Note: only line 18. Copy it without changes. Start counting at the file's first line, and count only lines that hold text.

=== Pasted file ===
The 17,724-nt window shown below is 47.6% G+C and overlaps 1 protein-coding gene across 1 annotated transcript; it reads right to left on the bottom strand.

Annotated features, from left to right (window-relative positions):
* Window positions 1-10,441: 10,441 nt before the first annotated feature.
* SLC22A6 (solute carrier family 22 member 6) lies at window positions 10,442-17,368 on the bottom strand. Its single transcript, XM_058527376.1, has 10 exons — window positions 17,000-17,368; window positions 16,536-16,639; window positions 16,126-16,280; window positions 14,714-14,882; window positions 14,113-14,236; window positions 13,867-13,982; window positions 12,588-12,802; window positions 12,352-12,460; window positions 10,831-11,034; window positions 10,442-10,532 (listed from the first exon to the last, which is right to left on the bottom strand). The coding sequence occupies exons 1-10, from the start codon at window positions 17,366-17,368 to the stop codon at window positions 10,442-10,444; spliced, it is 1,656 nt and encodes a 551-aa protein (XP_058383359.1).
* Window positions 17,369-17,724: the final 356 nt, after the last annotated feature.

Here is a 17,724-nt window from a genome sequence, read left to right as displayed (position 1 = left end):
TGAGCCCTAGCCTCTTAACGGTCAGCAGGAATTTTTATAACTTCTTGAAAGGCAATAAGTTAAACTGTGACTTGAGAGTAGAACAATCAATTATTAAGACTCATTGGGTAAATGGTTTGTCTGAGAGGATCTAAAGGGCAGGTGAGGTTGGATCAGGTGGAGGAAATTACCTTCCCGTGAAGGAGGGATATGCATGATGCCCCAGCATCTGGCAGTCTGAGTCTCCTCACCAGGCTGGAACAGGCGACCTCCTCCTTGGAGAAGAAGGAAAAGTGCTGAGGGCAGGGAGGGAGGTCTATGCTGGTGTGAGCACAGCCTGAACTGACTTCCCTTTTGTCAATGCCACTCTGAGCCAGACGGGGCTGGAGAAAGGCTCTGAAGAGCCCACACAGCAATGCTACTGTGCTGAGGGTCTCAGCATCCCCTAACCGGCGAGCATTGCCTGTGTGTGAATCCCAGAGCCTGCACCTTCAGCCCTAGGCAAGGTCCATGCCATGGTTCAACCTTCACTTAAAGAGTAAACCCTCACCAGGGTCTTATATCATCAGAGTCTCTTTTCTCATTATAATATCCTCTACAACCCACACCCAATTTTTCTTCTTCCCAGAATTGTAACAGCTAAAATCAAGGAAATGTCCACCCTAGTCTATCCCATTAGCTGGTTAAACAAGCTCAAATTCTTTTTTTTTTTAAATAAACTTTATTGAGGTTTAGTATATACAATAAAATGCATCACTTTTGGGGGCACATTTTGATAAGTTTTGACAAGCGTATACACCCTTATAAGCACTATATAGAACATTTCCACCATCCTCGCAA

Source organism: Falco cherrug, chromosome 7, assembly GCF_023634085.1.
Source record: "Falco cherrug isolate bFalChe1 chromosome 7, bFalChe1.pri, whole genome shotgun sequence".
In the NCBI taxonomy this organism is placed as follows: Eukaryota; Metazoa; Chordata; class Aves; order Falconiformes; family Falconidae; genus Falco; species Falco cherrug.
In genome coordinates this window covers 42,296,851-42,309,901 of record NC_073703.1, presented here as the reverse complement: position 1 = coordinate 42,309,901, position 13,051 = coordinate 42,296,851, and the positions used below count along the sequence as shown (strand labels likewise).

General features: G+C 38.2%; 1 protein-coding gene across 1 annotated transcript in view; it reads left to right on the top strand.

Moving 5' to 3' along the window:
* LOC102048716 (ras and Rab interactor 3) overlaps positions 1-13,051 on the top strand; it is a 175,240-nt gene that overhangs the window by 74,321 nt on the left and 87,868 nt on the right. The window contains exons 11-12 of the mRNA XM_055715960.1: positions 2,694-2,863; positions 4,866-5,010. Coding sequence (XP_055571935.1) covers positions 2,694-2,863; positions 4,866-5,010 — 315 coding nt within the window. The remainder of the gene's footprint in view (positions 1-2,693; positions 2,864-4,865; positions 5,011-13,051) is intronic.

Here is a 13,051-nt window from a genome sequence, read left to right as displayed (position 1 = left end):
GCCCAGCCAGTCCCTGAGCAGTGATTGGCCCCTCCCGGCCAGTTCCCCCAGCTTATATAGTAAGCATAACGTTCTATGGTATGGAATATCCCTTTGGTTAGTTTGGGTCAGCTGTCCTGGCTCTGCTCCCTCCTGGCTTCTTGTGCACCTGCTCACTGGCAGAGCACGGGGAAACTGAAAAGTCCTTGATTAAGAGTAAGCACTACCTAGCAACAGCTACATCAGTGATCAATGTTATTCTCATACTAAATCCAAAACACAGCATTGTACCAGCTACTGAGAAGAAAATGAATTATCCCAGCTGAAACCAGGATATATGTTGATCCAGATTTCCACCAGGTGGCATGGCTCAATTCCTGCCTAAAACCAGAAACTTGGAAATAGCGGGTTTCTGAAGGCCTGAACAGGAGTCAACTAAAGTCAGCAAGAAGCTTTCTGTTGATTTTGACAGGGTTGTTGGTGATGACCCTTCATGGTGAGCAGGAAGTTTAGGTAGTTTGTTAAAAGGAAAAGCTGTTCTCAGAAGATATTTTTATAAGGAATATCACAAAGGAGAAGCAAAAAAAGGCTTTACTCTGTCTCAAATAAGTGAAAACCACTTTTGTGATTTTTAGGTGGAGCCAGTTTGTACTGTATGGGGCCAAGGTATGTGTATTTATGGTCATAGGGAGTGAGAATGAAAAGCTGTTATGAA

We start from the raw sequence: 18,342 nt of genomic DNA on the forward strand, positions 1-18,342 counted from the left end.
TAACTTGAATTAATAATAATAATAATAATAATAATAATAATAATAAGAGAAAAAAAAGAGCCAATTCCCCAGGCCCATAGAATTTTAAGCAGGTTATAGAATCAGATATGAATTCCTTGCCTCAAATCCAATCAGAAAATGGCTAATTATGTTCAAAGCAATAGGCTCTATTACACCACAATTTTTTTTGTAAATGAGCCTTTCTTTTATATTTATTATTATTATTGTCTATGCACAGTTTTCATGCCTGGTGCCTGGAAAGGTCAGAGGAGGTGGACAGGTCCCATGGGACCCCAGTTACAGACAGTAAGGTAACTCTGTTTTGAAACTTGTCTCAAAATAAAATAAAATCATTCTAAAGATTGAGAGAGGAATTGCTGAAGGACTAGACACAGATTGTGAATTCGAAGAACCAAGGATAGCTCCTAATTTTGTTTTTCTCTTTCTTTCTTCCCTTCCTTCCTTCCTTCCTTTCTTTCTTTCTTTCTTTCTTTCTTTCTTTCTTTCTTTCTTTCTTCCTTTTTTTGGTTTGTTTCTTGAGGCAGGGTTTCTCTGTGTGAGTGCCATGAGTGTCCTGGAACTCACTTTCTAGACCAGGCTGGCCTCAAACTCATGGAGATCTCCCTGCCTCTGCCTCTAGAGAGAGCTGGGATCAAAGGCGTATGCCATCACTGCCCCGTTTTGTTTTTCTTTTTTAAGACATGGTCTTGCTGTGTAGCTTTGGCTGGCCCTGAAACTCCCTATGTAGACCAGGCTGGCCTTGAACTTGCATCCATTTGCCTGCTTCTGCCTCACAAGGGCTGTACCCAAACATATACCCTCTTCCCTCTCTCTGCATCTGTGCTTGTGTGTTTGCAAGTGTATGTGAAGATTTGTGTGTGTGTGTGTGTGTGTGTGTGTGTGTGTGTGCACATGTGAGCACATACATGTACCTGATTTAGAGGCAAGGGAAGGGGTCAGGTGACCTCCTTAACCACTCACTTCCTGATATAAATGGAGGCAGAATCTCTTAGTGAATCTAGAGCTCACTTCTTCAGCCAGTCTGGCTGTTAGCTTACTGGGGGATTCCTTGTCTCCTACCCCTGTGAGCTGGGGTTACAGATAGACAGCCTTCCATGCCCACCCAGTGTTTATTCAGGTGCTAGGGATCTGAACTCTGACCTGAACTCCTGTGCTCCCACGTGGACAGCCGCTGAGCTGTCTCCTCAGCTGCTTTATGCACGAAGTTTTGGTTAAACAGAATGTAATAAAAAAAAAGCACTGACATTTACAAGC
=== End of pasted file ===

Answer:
TAACTTGAATTAATAATAATAATAATAATAATAATAATAATAATAAGAGAAAAAAAAGAGCCAATTCCCCAGGCCCATAGAATTTTAAGCAGGTTATAGAATCAGATATGAATTCCTTGCCTCAAATCCAATCAGAAAATGGCTAATTATGTTCAAAGCAATAGGCTCTATTACACCACAATTTTTTTTGTAAATGAGCCTTTCTTTTATATTTATTATTATTATTGTCTATGCACAGTTTTCATGCCTGGTGCCTGGAAAGGTCAGAGGAGGTGGACAGGTCCCATGGGACCCCAGTTACAGACAGTAAGGTAACTCTGTTTTGAAACTTGTCTCAAAATAAAATAAAATCATTCTAAAGATTGAGAGAGGAATTGCTGAAGGACTAGACACAGATTGTGAATTCGAAGAACCAAGGATAGCTCCTAATTTTGTTTTTCTCTTTCTTTCTTCCCTTCCTTCCTTCCTTCCTTTCTTTCTTTCTTTCTTTCTTTCTTTCTTTCTTTCTTTCTTTCTTCCTTTTTTTGGTTTGTTTCTTGAGGCAGGGTTTCTCTGTGTGAGTGCCATGAGTGTCCTGGAACTCACTTTCTAGACCAGGCTGGCCTCAAACTCATGGAGATCTCCCTGCCTCTGCCTCTAGAGAGAGCTGGGATCAAAGGCGTATGCCATCACTGCCCCGTTTTGTTTTTCTTTTTTAAGACATGGTCTTGCTGTGTAGCTTTGGCTGGCCCTGAAACTCCCTATGTAGACCAGGCTGGCCTTGAACTTGCATCCATTTGCCTGCTTCTGCCTCACAAGGGCTGTACCCAAACATATACCCTCTTCCCTCTCTCTGCATCTGTGCTTGTGTGTTTGCAAGTGTATGTGAAGATTTGTGTGTGTGTGTGTGTGTGTGTGTGTGTGTGTGTGCACATGTGAGCACATACATGTACCTGATTTAGAGGCAAGGGAAGGGGTCAGGTGACCTCCTTAACCACTCACTTCCTGATATAAATGGAGGCAGAATCTCTTAGTGAATCTAGAGCTCACTTCTTCAGCCAGTCTGGCTGTTAGCTTACTGGGGGATTCCTTGTCTCCTACCCCTGTGAGCTGGGGTTACAGATAGACAGCCTTCCATGCCCACCCAGTGTTTATTCAGGTGCTAGGGATCTGAACTCTGACCTGAACTCCTGTGCTCCCACGTGGACAGCCGCTGAGCTGTCTCCTCAGCTGCTTTATGCACGAAGTTTTGGTTAAACAGAATGTAATAAAAAAAAAGCACTGACATTTACAAGC